Feeling Nauseous All The Time Is A Sign Of Anxiety

Around the middle of my teen years, I started to feel sick a lot. Sometimes, it was even so bad that I’d have to run to the bathroom in the middle of the conversation to go and vomit. Because I didn’t know what the cause could be, I tried everything from changing my diet to avoiding food altogether. Sadly, nothing seemed to be working.

It was years before I realized what the cause of all this was. If I had known then what I know now, maybe I could have made things a lot easier for myself. Sadly, I just didn’t know that feeling nauseous all the time is a sign of anxiety.

This Symptom Ruled My Life
It would be an understatement to say that my nausea was an inconvenience. Because of it, I couldn’t do all the things that everyone else could, my body just wouldn’t allow it. Any time I was excited or even just a little nervous, I’d be left hugging the toilet for anywhere for a few minutes to a few hours. Truly, my anxiety was in control.

Just like most people my age, I’d often get calls from friends inviting me to a party or some other kind of get together. I wanted to go out and have fun like everyone else, so I would always say yes. Then, my body would decide that it was time for me to vomit until I had the strength to grab my phone and cancel. After that, I would be completely fine again.

I Couldn’t Understand What Was Wrong
It’s not that I didn’t know what anxiety was, I knew it very well. In fact, I was already aware that I was suffering from anxiety. The problem was that I couldn’t connect my physical symptoms to my mental state. Despite how obvious it may seem in hindsight, it wasn’t clear to me back then at all.

On TV shows and in movies, when someone is stressed or anxious they start clutching their chest and fighting for air. Although that was true for me sometimes, that was only a small fraction of what was going on. Because of the way anxiety was represented, I thought that the only physical symptom I would experience would be struggling to breathe.

I was very wrong.

Finally, I Got Help
Almost 3 years after my regular vomiting had started, I began to talk to my therapist about it. Even though I’d been in therapy for even longer than that, I never thought that my nausea was relevant. I had always thought that that was something physical that had nothing to do with my mental health.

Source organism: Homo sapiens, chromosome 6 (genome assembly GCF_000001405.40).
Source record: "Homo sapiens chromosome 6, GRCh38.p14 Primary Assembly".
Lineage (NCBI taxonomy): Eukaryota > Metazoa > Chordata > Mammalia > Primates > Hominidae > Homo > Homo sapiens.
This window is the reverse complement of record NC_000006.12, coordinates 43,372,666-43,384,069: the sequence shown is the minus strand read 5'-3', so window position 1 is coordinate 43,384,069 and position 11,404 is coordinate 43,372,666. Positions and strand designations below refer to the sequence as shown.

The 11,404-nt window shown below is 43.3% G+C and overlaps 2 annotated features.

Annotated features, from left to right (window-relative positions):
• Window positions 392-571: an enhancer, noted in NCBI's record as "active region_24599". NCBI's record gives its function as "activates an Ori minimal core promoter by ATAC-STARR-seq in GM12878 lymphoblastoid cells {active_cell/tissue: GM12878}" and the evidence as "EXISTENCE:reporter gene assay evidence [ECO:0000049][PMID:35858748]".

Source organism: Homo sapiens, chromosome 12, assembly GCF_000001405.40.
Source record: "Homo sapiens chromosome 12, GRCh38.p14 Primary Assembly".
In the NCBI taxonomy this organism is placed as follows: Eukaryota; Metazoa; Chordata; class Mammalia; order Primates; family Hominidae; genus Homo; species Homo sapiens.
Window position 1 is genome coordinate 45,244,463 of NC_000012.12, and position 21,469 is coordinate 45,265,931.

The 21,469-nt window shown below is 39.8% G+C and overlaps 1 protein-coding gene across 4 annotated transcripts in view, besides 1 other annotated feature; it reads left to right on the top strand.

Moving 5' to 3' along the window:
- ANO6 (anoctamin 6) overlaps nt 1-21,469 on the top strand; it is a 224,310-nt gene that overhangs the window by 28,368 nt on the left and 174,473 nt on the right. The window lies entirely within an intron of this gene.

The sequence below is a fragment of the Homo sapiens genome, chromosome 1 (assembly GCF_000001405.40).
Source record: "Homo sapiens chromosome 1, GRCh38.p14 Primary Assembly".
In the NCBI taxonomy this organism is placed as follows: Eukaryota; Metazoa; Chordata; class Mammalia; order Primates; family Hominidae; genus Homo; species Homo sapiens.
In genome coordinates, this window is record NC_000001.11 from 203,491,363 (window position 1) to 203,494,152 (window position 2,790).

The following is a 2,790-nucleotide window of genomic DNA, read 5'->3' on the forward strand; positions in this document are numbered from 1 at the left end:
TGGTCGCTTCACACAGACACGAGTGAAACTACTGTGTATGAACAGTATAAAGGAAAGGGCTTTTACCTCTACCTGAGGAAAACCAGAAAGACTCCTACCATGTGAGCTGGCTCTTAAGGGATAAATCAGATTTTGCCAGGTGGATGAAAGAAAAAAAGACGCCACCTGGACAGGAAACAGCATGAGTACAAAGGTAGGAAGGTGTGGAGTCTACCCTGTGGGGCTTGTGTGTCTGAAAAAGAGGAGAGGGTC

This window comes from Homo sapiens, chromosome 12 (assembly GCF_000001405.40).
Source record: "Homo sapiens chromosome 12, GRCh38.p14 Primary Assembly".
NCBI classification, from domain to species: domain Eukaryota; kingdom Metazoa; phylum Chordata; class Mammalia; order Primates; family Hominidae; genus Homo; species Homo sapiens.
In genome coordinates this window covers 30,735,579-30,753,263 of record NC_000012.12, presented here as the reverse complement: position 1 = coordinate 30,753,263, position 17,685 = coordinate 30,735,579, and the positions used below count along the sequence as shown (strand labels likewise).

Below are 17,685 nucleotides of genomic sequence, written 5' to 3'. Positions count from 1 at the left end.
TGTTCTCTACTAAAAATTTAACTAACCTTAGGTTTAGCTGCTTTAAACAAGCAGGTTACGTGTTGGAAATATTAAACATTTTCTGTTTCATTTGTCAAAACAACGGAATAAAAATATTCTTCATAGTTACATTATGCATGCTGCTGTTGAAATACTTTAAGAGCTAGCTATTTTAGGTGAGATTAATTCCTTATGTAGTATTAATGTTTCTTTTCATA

Together, we eventually worked out that this constant puking was indeed a symptom of anxiety. All the times I was stressed and throwing up started to make sense. Finally, I didn’t feel so hopeless, because now I knew that there was a way that I could address it.

Why Anxiety Makes You Nauseous
When you’re in danger, your body goes into fight or flight mode. This means that your brain sends hormones, cortisol and adrenaline, to the rest of your body to prepare itself to either fight the danger or run away from it.

These hormones affect your body in a lot of ways. It makes your blood pressure rise, makes your heart beat faster, sharpens your senses, and tightens anywhere from your windpipe to your gut. One such thing it can do to your body as well is to make you feel nauseous or like you need to go to the toilet.

People with anxiety often perceives danger that isn’t there, and I am one of those unlucky people. That causes me to go into a fight or flight response when I don’t need to. Although there’s no need for me to fight some terrible enemy or run as fast as I can in the opposite direction, my perceived anxiety will still give me a rush of hormones. This means that when that happens, my body’s response is often to feel horribly sick.

The truth is that anxiety doesn’t always present itself the way it does in movies. Every person is different and can have their own individual experience of this mental illness. Some will fight to breathe, others will fight not to vomit. In either case, what’s important is talking to a health professional and getting to the root of the problem.

Do you know someone who feels nauseous a lot? Share this article with them because it may be anxiety in disguise.